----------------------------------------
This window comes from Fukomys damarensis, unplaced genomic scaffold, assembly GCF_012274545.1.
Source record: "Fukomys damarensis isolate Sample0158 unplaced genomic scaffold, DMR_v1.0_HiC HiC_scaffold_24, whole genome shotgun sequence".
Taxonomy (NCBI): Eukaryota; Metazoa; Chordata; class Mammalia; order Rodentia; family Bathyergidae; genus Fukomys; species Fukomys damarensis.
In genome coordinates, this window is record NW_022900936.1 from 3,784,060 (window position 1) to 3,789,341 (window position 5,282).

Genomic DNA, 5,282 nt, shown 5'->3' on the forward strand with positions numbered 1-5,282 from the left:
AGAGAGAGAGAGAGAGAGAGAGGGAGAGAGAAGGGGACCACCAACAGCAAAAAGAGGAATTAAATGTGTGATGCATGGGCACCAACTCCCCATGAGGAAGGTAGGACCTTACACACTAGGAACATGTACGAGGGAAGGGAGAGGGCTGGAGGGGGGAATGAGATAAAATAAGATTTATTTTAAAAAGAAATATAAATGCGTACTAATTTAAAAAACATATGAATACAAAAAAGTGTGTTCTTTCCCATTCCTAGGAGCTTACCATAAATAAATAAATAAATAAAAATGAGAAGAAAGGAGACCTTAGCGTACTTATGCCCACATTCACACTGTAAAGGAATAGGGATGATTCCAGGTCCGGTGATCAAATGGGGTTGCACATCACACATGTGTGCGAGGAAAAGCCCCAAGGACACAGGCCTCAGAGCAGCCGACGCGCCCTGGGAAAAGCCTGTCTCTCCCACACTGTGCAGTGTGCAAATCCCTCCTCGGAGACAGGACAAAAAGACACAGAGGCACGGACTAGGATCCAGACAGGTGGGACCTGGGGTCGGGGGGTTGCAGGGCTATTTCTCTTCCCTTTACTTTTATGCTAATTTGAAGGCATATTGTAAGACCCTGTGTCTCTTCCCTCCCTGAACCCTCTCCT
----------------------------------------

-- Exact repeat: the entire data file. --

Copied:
This window comes from Fukomys damarensis, unplaced genomic scaffold, assembly GCF_012274545.1.
Source record: "Fukomys damarensis isolate Sample0158 unplaced genomic scaffold, DMR_v1.0_HiC HiC_scaffold_24, whole genome shotgun sequence".
Taxonomy (NCBI): Eukaryota; Metazoa; Chordata; class Mammalia; order Rodentia; family Bathyergidae; genus Fukomys; species Fukomys damarensis.
In genome coordinates, this window is record NW_022900936.1 from 3,784,060 (window position 1) to 3,789,341 (window position 5,282).

Genomic DNA, 5,282 nt, shown 5'->3' on the forward strand with positions numbered 1-5,282 from the left:
AGAGAGAGAGAGAGAGAGAGAGGGAGAGAGAAGGGGACCACCAACAGCAAAAAGAGGAATTAAATGTGTGATGCATGGGCACCAACTCCCCATGAGGAAGGTAGGACCTTACACACTAGGAACATGTACGAGGGAAGGGAGAGGGCTGGAGGGGGGAATGAGATAAAATAAGATTTATTTTAAAAAGAAATATAAATGCGTACTAATTTAAAAAACATATGAATACAAAAAAGTGTGTTCTTTCCCATTCCTAGGAGCTTACCATAAATAAATAAATAAATAAAAATGAGAAGAAAGGAGACCTTAGCGTACTTATGCCCACATTCACACTGTAAAGGAATAGGGATGATTCCAGGTCCGGTGATCAAATGGGGTTGCACATCACACATGTGTGCGAGGAAAAGCCCCAAGGACACAGGCCTCAGAGCAGCCGACGCGCCCTGGGAAAAGCCTGTCTCTCCCACACTGTGCAGTGTGCAAATCCCTCCTCGGAGACAGGACAAAAAGACACAGAGGCACGGACTAGGATCCAGACAGGTGGGACCTGGGGTCGGGGGGTTGCAGGGCTATTTCTCTTCCCTTTACTTTTATGCTAATTTGAAGGCATATTGTAAGACCCTGTGTCTCTTCCCTCCCTGAACCCTCTCCT